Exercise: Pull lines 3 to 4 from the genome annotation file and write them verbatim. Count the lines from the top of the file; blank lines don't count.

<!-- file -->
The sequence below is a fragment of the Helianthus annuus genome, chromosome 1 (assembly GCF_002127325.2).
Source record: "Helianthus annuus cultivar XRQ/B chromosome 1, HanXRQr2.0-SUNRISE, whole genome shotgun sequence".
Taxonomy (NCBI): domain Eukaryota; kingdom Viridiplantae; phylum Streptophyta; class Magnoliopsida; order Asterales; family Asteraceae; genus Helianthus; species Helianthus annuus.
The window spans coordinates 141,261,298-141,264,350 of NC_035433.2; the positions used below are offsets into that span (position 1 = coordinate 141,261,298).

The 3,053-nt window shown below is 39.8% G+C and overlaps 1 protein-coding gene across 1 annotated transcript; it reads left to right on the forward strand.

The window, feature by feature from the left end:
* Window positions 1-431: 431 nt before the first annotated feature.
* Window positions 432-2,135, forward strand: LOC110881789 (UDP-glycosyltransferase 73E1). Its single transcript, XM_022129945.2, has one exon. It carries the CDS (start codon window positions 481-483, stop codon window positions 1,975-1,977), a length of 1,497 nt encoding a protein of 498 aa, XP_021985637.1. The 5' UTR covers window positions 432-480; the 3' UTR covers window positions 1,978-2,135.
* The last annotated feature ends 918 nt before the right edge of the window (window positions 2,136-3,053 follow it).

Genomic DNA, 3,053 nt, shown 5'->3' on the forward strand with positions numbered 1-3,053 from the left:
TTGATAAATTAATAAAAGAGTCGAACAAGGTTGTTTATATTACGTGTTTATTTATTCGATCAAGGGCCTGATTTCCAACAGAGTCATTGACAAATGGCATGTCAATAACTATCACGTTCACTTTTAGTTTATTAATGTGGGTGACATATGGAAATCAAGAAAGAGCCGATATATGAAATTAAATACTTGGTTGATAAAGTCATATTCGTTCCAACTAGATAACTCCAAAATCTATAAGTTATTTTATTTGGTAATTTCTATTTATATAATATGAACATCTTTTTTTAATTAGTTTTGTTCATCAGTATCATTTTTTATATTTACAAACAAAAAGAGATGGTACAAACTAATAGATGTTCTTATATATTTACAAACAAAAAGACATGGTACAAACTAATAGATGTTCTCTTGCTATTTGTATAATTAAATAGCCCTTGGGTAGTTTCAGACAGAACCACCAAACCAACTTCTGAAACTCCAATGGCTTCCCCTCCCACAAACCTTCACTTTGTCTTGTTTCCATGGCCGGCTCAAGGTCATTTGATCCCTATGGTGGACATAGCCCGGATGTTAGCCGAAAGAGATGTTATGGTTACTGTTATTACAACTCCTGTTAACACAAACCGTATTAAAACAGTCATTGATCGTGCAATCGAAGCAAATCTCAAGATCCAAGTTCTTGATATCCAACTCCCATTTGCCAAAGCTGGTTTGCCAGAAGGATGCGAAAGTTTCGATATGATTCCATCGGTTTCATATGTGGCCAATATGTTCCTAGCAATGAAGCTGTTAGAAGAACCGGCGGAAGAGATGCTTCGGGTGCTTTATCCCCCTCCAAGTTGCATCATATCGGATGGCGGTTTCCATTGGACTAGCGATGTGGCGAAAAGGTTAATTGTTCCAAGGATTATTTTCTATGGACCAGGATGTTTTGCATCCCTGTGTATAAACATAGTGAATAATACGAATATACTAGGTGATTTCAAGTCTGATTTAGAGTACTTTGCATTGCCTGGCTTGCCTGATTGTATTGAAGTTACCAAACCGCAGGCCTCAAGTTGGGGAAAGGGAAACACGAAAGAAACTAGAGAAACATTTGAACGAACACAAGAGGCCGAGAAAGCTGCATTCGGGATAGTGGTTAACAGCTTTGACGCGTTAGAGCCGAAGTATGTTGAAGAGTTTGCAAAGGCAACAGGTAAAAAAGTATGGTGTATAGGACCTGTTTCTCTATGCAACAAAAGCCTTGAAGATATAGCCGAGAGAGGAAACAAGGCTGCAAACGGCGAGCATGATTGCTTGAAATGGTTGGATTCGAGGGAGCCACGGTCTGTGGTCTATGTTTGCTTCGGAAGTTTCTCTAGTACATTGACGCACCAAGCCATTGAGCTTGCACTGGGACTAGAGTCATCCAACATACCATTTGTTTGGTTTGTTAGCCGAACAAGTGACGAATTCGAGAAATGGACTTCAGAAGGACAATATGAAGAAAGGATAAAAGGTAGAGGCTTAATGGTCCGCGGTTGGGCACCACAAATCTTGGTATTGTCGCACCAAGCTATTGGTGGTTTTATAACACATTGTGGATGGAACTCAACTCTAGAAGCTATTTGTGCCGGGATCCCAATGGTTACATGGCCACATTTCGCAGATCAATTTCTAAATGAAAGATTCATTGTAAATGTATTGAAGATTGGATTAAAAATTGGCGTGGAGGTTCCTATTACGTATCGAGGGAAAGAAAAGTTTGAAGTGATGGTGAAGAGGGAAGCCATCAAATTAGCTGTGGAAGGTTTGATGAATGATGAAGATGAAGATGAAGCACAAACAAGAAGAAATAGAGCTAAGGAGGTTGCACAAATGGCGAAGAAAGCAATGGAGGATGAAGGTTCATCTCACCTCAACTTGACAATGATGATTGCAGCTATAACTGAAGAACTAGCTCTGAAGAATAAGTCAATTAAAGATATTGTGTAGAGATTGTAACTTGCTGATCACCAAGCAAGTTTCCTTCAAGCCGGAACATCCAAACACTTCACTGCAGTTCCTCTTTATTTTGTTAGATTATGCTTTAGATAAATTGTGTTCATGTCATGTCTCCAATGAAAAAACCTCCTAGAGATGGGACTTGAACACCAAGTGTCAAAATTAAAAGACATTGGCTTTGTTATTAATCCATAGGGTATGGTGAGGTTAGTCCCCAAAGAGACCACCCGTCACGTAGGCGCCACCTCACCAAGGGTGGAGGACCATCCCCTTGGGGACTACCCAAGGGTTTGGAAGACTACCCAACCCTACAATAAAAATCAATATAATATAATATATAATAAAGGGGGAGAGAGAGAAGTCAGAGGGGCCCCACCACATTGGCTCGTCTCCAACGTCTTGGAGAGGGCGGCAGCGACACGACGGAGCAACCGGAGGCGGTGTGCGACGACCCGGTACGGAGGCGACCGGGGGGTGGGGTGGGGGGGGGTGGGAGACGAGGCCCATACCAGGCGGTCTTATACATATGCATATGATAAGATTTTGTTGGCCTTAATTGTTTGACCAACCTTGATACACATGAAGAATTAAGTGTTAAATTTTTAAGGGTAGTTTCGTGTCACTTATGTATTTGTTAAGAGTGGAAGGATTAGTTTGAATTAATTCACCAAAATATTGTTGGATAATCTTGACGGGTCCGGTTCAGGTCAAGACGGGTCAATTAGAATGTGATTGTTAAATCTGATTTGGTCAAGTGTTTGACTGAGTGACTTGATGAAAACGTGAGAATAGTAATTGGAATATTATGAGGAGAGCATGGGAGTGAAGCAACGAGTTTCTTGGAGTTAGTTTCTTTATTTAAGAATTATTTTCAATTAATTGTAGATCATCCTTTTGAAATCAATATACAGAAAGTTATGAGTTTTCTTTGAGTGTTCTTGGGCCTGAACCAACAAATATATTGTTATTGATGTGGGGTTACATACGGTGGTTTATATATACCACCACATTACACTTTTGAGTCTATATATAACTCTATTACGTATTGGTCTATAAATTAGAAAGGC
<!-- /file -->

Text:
Taxonomy (NCBI): domain Eukaryota; kingdom Viridiplantae; phylum Streptophyta; class Magnoliopsida; order Asterales; family Asteraceae; genus Helianthus; species Helianthus annuus.
The window spans coordinates 141,261,298-141,264,350 of NC_035433.2; the positions used below are offsets into that span (position 1 = coordinate 141,261,298).